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Thread: feedback - no tabs?

  1. #1
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    Default feedback - no tabs?

    Haven't seen the new docs for Ext etc yet, but I think I read that the docs for Sencha Test were similar so I took a look at them.

    http://docs.sencha.com/sencha_test/index.html

    There are some things I really appreciate such as the improved responsiveness and viewing on mobile devices.

    There are a couple things that really stick out to me as working better in the old docs, though. The big one is the lack of tabs. The old docs would open new pages in its own tabbed interface. It was then really easy to switch between them. It looks like this is lost now. For someone who went through the Ext 4.0 launch, it seems history is repeating itself. The initial roll out of the revamped docs for 4.0 didn't include tabs and many people complained loudly. I hope this will be an option, at least on the desktop side.

    Also, the transition from a single page app to a set of pages makes maintaining the state on the tree nav much more aggravating. Every folder that you have expanded closes with page refreshes that don't include an element in that folder. For example, if I have future and locator expanded and then click on DataView under future, then the resulting page locator is collapsed again. It might not be a big deal for the relatively small list in Sencha Test, but this could get very tiresome for larger lists.

    I like the look and feel, though it's a bit sad to see it's no longer built with Ext. The docs were always a cool example of eating you own dog food that you could point to, an impressive testament to the good things you could build with Ext...

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    firefoxSafari,

    Thank you for the feedback!

    I knew that the tabs would be a point of contention going into this. Some people love them and some people hate them. We may explore the feasibility of creating tabs within the page, but as of right now, we're hoping that all of the improvements overshadow the tabs being gone.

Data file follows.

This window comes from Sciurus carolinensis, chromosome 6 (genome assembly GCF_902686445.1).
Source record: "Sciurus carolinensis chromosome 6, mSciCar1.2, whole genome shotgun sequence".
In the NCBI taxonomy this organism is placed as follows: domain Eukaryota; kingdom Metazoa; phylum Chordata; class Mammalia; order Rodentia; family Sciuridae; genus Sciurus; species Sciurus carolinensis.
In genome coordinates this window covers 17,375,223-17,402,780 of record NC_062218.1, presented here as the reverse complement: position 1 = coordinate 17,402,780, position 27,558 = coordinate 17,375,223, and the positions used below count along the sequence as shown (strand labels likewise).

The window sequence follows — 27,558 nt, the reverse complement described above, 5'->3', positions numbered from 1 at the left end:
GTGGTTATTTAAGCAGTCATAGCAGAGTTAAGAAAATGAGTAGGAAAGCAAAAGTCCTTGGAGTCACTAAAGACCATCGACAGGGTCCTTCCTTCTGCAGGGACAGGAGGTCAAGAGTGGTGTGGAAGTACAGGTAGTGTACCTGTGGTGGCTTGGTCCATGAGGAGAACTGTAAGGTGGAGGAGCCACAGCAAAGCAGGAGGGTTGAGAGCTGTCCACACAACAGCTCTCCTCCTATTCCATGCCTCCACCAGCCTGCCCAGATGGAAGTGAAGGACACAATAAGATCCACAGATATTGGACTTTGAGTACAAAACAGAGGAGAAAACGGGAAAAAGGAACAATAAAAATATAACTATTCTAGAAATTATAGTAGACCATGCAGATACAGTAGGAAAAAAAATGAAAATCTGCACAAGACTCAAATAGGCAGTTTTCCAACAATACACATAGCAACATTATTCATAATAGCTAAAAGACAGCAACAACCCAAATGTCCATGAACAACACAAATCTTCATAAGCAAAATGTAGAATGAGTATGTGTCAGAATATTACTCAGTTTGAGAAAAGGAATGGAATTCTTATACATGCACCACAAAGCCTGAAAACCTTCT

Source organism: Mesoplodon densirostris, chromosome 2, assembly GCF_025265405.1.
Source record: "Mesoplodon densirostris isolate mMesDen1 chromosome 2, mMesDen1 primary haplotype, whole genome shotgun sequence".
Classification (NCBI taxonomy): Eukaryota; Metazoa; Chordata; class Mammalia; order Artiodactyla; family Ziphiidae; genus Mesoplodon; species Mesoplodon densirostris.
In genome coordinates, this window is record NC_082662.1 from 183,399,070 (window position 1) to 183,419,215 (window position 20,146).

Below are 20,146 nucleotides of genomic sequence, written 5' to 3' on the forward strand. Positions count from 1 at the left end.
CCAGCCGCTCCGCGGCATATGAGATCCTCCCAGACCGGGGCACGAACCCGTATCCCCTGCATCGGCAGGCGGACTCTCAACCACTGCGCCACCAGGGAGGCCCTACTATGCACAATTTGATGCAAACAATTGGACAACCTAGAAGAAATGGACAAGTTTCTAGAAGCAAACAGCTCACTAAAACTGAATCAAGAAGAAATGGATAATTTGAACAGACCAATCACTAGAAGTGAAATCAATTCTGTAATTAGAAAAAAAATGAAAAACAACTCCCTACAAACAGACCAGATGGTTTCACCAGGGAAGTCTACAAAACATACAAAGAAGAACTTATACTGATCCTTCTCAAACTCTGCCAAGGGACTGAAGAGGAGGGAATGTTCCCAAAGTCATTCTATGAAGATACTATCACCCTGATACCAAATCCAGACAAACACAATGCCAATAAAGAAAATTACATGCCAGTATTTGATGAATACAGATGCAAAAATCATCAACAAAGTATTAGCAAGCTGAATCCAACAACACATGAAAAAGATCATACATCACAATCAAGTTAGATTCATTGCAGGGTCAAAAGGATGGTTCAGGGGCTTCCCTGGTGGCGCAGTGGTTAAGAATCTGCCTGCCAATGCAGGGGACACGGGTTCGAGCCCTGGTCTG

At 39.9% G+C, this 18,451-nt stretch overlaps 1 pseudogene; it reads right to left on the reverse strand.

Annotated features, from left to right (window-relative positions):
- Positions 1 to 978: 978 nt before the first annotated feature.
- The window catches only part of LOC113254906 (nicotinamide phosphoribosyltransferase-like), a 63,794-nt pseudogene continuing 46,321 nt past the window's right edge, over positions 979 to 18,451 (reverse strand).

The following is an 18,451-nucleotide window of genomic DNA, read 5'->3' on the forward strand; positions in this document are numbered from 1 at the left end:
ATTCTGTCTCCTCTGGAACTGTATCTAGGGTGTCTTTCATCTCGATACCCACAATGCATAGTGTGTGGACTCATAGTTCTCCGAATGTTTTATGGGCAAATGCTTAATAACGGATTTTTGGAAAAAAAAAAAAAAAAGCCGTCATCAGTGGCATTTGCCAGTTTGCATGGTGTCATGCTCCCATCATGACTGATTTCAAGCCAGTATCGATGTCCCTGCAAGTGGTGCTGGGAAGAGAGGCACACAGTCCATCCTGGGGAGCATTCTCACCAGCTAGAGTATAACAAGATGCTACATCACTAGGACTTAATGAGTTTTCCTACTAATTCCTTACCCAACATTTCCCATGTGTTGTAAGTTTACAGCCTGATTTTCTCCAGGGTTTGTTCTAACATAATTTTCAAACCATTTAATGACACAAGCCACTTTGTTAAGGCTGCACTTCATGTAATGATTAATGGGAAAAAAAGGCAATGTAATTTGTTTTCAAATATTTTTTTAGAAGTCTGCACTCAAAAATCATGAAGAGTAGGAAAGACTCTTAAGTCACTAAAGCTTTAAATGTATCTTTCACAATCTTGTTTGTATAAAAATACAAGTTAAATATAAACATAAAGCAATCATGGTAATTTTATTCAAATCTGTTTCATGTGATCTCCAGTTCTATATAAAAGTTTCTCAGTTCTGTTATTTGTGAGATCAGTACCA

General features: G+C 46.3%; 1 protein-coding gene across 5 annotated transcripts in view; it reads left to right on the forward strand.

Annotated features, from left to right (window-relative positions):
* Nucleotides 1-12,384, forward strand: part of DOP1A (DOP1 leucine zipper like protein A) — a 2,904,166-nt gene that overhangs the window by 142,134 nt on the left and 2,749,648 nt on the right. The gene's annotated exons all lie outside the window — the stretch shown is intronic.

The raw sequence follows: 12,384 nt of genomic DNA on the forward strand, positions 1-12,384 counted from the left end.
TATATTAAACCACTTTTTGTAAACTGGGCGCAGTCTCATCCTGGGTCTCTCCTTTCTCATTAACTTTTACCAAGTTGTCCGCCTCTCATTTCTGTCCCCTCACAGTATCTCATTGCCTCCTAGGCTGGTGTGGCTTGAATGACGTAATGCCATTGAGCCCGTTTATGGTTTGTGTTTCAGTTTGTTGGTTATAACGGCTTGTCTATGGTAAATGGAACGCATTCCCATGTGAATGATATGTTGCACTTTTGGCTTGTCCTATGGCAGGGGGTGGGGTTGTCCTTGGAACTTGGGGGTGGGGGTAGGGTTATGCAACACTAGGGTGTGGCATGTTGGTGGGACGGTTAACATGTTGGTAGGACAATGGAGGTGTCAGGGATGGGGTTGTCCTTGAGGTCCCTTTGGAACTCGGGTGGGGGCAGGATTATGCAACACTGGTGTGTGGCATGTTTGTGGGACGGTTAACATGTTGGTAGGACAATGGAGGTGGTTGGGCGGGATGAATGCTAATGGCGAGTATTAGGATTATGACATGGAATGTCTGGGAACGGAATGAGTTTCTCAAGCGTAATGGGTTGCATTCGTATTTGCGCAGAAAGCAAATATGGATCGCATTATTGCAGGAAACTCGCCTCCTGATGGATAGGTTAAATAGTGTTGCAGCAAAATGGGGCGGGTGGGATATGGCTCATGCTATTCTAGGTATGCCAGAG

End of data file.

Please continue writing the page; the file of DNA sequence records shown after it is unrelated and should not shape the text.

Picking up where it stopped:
As for the tree, we may be able to explore adding some state-fullness to the expanded nodes. We have received other internal feedback about that, so it may be something to look into.

    Regarding the dog food, as I mentioned in the blog post, we didn't make the decision lightly. Ultimately, I decided that documentation was better displayed as an HTML page than a full application. We are still discussing the possibility of an application in the future.

    I've added your feedback to our internal tracking system for potential future inclusion.

    Thanks!
    Greg

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    I agree. I like the new look, but usability wise this is a step back. I really miss the possibility to quickly jump between different places in the docs, using the tabs.

    One more thing that annoys me: If I search the docs using the search field in the top right corner, it is not possible to use the keyboard to select the desired topic. I am forced to select with the mouse. That slows it down, and is has a bad impact on ergonomics.

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    steenole,

    I'm glad to hear that you like the way it looks! I am sorry that you feel it's a step backwards in usability though. We'll keep taking feedback and try to make the experience great for everyone.

    Regarding the search accessibility, that's really helpful, thank you! I have added that to our to-do list.

    Thanks!
    Greg

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    Sencha Premium User vadimv's Avatar
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    Would be great if the old version of docs would support also the latest release, so those who like the tabs can use it. We really like the Tabs, please bring them back )
    Github https://github.com/vadimpopa
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    Sencha User dongryphon's Avatar
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    Quote Originally Posted by vadimv View Post
    Would be great if the old version of docs would support also the latest release, so those who like the tabs can use it. We really like the Tabs, please bring them back )
    @vadimv

    Let me comment on these two things separately:
    1. In-page content tabs
    2. Return to JSDuck (as a means to achieve #1).
    We are considering #1 and expected there to be interest in that, but it will have to be an "also does" kind of thing.